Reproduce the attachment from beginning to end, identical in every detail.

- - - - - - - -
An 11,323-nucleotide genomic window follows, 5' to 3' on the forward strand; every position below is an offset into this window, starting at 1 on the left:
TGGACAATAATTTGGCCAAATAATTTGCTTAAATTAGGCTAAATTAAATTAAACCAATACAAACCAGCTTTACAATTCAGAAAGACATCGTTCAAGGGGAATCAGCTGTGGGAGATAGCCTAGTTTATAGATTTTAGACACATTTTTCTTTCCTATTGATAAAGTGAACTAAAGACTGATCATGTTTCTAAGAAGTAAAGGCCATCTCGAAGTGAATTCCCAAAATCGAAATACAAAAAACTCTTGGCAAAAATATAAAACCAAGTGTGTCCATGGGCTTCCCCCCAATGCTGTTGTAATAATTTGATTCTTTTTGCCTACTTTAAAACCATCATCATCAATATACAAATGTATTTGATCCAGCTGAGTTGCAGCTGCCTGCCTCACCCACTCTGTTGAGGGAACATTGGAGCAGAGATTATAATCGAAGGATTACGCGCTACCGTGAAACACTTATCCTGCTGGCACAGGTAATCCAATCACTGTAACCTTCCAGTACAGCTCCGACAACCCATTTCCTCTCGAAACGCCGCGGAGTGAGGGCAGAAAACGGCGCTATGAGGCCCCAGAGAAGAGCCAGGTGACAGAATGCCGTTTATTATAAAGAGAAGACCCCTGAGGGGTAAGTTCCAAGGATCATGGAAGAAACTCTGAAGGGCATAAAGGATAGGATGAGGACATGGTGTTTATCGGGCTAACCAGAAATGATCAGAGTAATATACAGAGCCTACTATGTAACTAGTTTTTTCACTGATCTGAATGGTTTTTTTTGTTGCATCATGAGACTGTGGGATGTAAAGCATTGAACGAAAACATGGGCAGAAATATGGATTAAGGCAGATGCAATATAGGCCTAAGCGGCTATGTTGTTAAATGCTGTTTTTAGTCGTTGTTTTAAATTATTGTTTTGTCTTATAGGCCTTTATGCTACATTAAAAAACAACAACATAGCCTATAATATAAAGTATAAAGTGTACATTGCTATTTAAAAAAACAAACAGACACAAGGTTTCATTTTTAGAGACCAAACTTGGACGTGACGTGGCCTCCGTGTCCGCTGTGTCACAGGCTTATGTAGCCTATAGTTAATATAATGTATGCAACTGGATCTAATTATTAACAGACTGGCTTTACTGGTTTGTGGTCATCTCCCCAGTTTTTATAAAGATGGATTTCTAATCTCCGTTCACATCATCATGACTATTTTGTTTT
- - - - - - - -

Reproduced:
An 11,323-nucleotide genomic window follows, 5' to 3' on the forward strand; every position below is an offset into this window, starting at 1 on the left:
TGGACAATAATTTGGCCAAATAATTTGCTTAAATTAGGCTAAATTAAATTAAACCAATACAAACCAGCTTTACAATTCAGAAAGACATCGTTCAAGGGGAATCAGCTGTGGGAGATAGCCTAGTTTATAGATTTTAGACACATTTTTCTTTCCTATTGATAAAGTGAACTAAAGACTGATCATGTTTCTAAGAAGTAAAGGCCATCTCGAAGTGAATTCCCAAAATCGAAATACAAAAAACTCTTGGCAAAAATATAAAACCAAGTGTGTCCATGGGCTTCCCCCCAATGCTGTTGTAATAATTTGATTCTTTTTGCCTACTTTAAAACCATCATCATCAATATACAAATGTATTTGATCCAGCTGAGTTGCAGCTGCCTGCCTCACCCACTCTGTTGAGGGAACATTGGAGCAGAGATTATAATCGAAGGATTACGCGCTACCGTGAAACACTTATCCTGCTGGCACAGGTAATCCAATCACTGTAACCTTCCAGTACAGCTCCGACAACCCATTTCCTCTCGAAACGCCGCGGAGTGAGGGCAGAAAACGGCGCTATGAGGCCCCAGAGAAGAGCCAGGTGACAGAATGCCGTTTATTATAAAGAGAAGACCCCTGAGGGGTAAGTTCCAAGGATCATGGAAGAAACTCTGAAGGGCATAAAGGATAGGATGAGGACATGGTGTTTATCGGGCTAACCAGAAATGATCAGAGTAATATACAGAGCCTACTATGTAACTAGTTTTTTCACTGATCTGAATGGTTTTTTTTGTTGCATCATGAGACTGTGGGATGTAAAGCATTGAACGAAAACATGGGCAGAAATATGGATTAAGGCAGATGCAATATAGGCCTAAGCGGCTATGTTGTTAAATGCTGTTTTTAGTCGTTGTTTTAAATTATTGTTTTGTCTTATAGGCCTTTATGCTACATTAAAAAACAACAACATAGCCTATAATATAAAGTATAAAGTGTACATTGCTATTTAAAAAAACAAACAGACACAAGGTTTCATTTTTAGAGACCAAACTTGGACGTGACGTGGCCTCCGTGTCCGCTGTGTCACAGGCTTATGTAGCCTATAGTTAATATAATGTATGCAACTGGATCTAATTATTAACAGACTGGCTTTACTGGTTTGTGGTCATCTCCCCAGTTTTTATAAAGATGGATTTCTAATCTCCGTTCACATCATCATGACTATTTTGTTTT